Do You Have Dryness, Vaginal Atrophy or Vaginitis?

Vaginal dryness and discomfort is a fact of menopausal life for many women, but it is best to know exactly what you have and how to deal with it.


At menopause as hormone levels decline, women start noticing signs of dryness or tightness and sex may become uncomfortable.

There are several reasons for this, and a number of conditions that may need to be investigated.

Dealing with dryness

This is most common at menopause and related to the declining oestrogen levels that occur at this time.

This is not serious physically, though can certainly be distressing, and there are a number of lubricants available.

If you have mild to moderate dryness, using a lubricant can help relieve pain and discomfort while having sex but they provide short-term symptom relief and can improve vaginal dryness during sex, but there’s no evidence to show they’re an effective long-term treatment.

You may need to try a few before finding one that’s suitable or your GP  may wish to prescribe a local oestrogen cream, gel or pessary.

If you prefer a natural alternative then Wellsprings oestrogen cream, or 20-1, which is a combination cream with the majority ingredient of progesterone with two natural oestrogens added, can help and vaginal application is best.


This is inflammation of the vagina that can cause itching, discomfort and discharge. It can be caused by any of the following infections or irritants:

– thrush is a common yeast infection that affects most women at some point

–  bacterial vaginosis is a bacterial infection where the balance of bacteria inside the vagina is disrupted

– trichomoniasis is an STI (Sexually Transmitted Infection) caused by a tiny parasite

– chemical irritation for example, from perfumed soap, bubble bath, or fabric conditioner, or from spermicide and some sanitary products

– washing inside your vagina

– chlamydia which is an STI caused by bacteria

– gonorrhoea which is an STI caused by bacteria

– genital herpes which is an STI caused by the herpes simplex virus

Symptoms can include the following

– an abnormal vaginal discharge

– vaginal irritation or itching

– pain when peeing or having sex

– light bleeding or spotting

– a strong, unpleasant smell, particularly after sex, can be a sign of bacterial vaginosis or trichomoniasis, which can sometimes cause vaginitis

Time to see your GP or go to a sexual health clinic if you have any unusual vaginal symptoms, particularly if you have :

– vaginal itching or an unpleasant smelling vaginal discharge

– haven’t had a vaginal infection before

– had vaginal infections before but now your symptoms are different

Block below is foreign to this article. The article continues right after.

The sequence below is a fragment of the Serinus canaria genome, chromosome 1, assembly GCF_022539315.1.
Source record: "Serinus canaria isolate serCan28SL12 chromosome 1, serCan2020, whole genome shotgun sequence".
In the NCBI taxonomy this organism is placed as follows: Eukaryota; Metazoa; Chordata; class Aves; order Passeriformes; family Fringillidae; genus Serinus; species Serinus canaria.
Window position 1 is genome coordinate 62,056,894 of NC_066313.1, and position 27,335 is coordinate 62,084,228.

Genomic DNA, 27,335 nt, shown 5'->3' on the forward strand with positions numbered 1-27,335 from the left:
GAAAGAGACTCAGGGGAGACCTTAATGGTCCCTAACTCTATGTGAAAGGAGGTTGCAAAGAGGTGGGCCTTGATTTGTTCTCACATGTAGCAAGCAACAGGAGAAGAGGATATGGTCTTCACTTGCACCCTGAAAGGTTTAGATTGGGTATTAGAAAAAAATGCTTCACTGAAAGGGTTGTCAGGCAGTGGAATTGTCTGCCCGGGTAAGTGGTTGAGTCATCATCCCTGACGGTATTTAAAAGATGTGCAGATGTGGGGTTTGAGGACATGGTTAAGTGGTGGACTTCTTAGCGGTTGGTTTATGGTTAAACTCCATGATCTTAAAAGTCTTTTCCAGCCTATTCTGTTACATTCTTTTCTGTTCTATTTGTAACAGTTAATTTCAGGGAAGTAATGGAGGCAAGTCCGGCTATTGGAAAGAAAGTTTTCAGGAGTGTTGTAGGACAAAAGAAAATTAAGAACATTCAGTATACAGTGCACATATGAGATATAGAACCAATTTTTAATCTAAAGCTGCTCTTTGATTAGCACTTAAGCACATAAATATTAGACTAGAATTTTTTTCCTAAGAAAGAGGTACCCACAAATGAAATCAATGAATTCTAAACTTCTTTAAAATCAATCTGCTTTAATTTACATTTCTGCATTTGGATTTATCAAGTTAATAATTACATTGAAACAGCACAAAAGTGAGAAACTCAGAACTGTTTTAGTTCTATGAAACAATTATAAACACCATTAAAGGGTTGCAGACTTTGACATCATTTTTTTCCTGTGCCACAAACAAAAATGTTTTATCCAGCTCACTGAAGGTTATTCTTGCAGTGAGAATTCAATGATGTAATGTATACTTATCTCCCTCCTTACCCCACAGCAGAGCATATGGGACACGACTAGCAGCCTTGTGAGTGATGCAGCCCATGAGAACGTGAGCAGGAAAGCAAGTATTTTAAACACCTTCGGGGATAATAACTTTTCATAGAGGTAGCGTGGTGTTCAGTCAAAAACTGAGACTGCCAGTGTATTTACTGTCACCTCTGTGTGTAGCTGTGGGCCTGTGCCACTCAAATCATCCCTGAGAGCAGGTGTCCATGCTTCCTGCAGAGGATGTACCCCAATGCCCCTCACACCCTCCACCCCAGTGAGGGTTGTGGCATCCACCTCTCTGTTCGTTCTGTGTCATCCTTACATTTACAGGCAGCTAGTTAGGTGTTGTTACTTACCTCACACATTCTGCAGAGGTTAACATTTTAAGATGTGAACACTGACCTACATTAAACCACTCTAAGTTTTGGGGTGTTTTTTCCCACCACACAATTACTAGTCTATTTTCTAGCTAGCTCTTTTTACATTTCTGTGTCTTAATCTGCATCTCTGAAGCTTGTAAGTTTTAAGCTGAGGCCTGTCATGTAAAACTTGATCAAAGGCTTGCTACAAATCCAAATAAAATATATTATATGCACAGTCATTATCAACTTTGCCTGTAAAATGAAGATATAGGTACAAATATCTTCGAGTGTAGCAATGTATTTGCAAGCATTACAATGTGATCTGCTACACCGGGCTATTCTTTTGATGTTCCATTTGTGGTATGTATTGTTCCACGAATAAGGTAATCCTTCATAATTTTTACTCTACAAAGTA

– had a number of sexual partners, or you have a new sexual partner so you may have a sexually transmitted infection (STI)

–  finished a course of medication for vaginal thrush, but your symptoms are persisting

There’s no need to see your GP if you’ve been diagnosed with thrush in the past and your symptoms are the same. If you’re sure you have thrush and you’ve treated it successfully in the past with over-the-counter medication, you can treat it yourself again.

Treating vaginitis

Treatment for vaginitis depends on what’s causing it. Yeast infections, such as vaginal thrush, are usually treated with antifungal medicines and bacterial infections are usually treated with antibiotics.

Vaginal atrophy

This refers to the thinning of the lining of the vagina after the menopause and the resulting dryness, itching or discomfort (particularly during sex). It can be caused by a decrease in oestrogen levels at and after the menopause.

Your GP may recommend using a local oestrogen and that is usually necessary with atrophy until the condition is more stable.

Unlike combined or other forms of HRT, this only restores oestrogen to your vagina rather than to your whole body, reducing the risk of side effects. Wellsprings Oestrogen cream was developed specifically to help women who want a more natural form of oestrogen to help this condition.

You can balance this additional oestrogen with bioidentical progesterone, and once the atrophy is under control you can use 20 to one, a combined bioidentical progesterone and oestrogen cream.

How to help yourself

There are number of self-help measures which can reduce the risk of these problems and help once they are diagnosed.

– keep your genital area clean and dry and take a warm bath rather than a hot one and use unperfumed soap to clean the area and dry yourself thoroughly

– avoid douching (spraying water inside your vagina) as it may make your symptoms worse by removing the healthy bacteria that line the vagina and help keep it free from infection

– do not use feminine hygiene products such as sprays, deodorants or powders

– use pads rather than tampons if you’re using vaginal creams or pessaries to treat an infection as tampons may ‘soak up’ the treatment meaning there’s less available in the vagina

– wear loose-fitting cotton underwear as it can be beneficial if you have external soreness, but it won’t prevent you getting vaginitis in the future

Helpful information:

Because women are often reluctant to talk about conditions like this, they are more likely to suffer in silence but there really is no need as help is readily available.

Always check with your doctor, as they will be able to establish whether you have dryness, vaginitis or atrophy or an STD.

Generally, maintaining good hormone balance with healthy levels of progesterone and oestrogen is a helpful measure too.

If you are concerned that your libido is declining, or your sex life not as active as it used to be, then the following article will be helpful as your diet can make a real difference.